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President Lois B. DeFleur to retire in July

Admitting it was a day of “mixed emotions,” President Lois B. DeFleur announced on Jan. 13 that she will retire at the end of July after 19 years at Binghamton University.

“While I feel very sad, I also feel very proud and I’m excited about the next phase of my life,” DeFleur said.

The next phase will take her to Denver, where she plans to live after a summer wedding. DeFleur also cited the health of her mother as a reason for retirement. 

“I just felt that with some significant things happening in my personal life that I really had to make some changes,” she said. 

Since becoming president in 1990, DeFleur has overseen the University’s growth in projects ranging from the openings of the University Downtown Center, Events Center and Innovative Technologies Complex to accolades for internationalization efforts, research, affordability and value. 

But DeFleur was quick to deflect individual attention during a news conference on Jan. 13, saying credit for the past two decades also belongs to the University community. 

“Through all of the years, I’ve talked about what really counts at Binghamton University,” she said. “What really counts is the fact that we have the best students, talented and fantastic faculty, a committed, innovative staff, and a wonderful set of vice presidents who have been with me a long time. It isn’t about any single person; it’s about quality. That’s the hallmark of this institution.

“It’s been a team effort,” she added. “I just have to applaud everyone at the institution and in the community who have embraced the University and worked with us.”

DeFleur said she came to her retirement decision late last summer and into the early fall, but put the plans on hold to deal with state budget issues, a law school proposal and a SUNY review of the University’s intercollegiate athletics.

“I felt strongly that I couldn’t walk away from challenges,” she said. “You don’t just say, ‘OK. The going is tough’ and you walk away. I have never pulled away from tough challenges.”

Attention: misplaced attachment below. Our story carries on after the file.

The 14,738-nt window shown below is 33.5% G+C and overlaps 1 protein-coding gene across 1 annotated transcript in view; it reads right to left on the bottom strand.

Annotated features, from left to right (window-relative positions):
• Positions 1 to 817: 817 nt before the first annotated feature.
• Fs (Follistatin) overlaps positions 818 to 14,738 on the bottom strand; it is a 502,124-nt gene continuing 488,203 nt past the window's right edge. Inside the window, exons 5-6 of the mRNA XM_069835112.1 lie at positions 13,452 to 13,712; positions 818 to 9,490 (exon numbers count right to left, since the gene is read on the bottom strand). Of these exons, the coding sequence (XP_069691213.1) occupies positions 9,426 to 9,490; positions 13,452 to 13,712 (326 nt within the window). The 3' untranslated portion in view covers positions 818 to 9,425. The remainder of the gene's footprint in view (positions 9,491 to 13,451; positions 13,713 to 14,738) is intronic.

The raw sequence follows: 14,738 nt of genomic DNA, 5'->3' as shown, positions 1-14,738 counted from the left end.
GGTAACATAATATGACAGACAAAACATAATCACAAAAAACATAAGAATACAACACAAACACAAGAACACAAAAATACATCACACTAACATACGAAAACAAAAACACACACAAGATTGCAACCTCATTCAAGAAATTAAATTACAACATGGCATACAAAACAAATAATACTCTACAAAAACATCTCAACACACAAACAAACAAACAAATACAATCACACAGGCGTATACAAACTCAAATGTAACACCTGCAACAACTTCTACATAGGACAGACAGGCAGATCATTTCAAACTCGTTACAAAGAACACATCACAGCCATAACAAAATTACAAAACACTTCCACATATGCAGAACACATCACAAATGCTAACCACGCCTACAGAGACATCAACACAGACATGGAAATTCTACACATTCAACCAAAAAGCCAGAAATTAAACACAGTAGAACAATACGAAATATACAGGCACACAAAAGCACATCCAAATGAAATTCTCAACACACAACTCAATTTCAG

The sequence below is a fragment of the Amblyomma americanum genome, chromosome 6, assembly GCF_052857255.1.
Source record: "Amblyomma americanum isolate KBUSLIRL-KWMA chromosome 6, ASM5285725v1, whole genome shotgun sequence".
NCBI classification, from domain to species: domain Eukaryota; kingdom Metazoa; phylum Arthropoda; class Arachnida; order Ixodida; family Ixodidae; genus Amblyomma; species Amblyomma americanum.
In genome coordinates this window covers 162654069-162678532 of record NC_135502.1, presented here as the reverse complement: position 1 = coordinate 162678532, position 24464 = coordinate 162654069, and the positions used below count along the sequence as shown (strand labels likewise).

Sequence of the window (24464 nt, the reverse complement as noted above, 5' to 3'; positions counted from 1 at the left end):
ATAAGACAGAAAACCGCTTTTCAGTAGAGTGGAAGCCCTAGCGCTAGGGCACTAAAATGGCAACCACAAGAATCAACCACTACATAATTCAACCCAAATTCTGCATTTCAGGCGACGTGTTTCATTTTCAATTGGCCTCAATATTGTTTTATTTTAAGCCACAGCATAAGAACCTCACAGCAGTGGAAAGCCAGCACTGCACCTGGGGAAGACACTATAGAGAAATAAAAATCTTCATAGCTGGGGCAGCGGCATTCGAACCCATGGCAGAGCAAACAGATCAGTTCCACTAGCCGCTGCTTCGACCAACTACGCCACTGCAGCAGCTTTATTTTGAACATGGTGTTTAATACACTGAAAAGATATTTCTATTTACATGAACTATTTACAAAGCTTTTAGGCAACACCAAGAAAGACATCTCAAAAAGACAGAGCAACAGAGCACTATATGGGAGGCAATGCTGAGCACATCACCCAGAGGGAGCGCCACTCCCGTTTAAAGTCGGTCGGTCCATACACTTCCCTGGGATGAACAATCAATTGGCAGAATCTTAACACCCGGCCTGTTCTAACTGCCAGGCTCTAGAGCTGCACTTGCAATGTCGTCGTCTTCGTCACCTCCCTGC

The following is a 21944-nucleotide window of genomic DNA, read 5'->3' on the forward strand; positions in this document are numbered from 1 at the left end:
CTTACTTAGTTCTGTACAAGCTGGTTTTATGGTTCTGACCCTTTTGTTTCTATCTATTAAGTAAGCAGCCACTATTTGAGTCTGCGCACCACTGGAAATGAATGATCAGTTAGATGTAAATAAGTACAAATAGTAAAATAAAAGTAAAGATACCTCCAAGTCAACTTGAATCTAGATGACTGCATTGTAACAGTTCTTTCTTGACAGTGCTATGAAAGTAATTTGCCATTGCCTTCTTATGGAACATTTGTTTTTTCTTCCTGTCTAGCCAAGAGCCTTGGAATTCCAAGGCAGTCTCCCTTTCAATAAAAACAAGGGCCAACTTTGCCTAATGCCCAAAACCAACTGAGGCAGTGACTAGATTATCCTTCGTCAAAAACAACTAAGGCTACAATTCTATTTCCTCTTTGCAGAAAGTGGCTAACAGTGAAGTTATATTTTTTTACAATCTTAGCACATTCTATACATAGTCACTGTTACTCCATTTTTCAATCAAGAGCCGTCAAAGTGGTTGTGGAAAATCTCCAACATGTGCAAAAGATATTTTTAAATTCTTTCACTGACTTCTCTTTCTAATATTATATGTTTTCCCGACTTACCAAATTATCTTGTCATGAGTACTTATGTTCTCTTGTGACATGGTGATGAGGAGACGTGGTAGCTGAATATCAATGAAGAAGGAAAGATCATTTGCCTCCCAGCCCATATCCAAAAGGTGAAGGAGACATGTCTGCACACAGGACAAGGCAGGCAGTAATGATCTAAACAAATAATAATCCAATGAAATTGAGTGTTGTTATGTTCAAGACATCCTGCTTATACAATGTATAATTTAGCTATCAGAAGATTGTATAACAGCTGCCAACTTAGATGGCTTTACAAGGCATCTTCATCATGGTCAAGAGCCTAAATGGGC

But her engagement led to a desire for more time with her fiancé and family. DeFleur then informed University Council Chair Kathryn Grant Madigan and SUNY Chancellor Nancy L. Zimpher of her decision. Faculty, staff and students received an e-mail letter from DeFleur about her decision on the morning of Jan. 13. The next six months will give the University Council time to conduct a search for a successor, she said in the letter.

Zimpher praised DeFleur’s tenure in a statement on the SUNY web site, calling the president “a true visionary.”

“I can attest to the esteem in which President DeFleur is held by her national colleagues, and have seen first hand how DeFleur’s advocacy at the national level for excellence in higher education has translated perfectly to the reality she and her team have created at Binghamton University,” the chancellor said. “Her contributions to SUNY over the past 19 years will be long-lasting, and I wish her the best of luck in her future as she takes time to be with her family.”

DeFleur emphasized that the spring semester features a full agenda, such as preparation for the Middle States accreditation visit and working to meet potential budget reductions. She is especially excited about the development of a law school.

“I feel strongly that it is absolutely appropriate, that it is needed and builds upon the strengths of this institution,” she said. “We need to continue to work to develop the law school. In my opinion, it is the next important strategic move for the University.”

Despite a long list of accomplishments over the past 19 years, DeFleur said she is most proud every May and December when students attend commencement.

“When I watch the thousands of students go across the stage and look at what they’ve achieved – top honors nationally and going on to be leaders in every field – you see that what is at the heart of the institution is education,” she said. “The proudest moments for me are when I see the end result of what we’re working on.”

DeFleur, who said she will spend more time flying during retirement, said she does not dwell on what she could have done differently since 1990.

“You do your best, rely on the good judgments of others, listen to people and make your decisions,” she said. “I believe overall that the decisions I’ve made working with my vice presidents, faculty and staff have substantially improved this University.”

Read the president's retirement letter.


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Last Updated: 10/14/08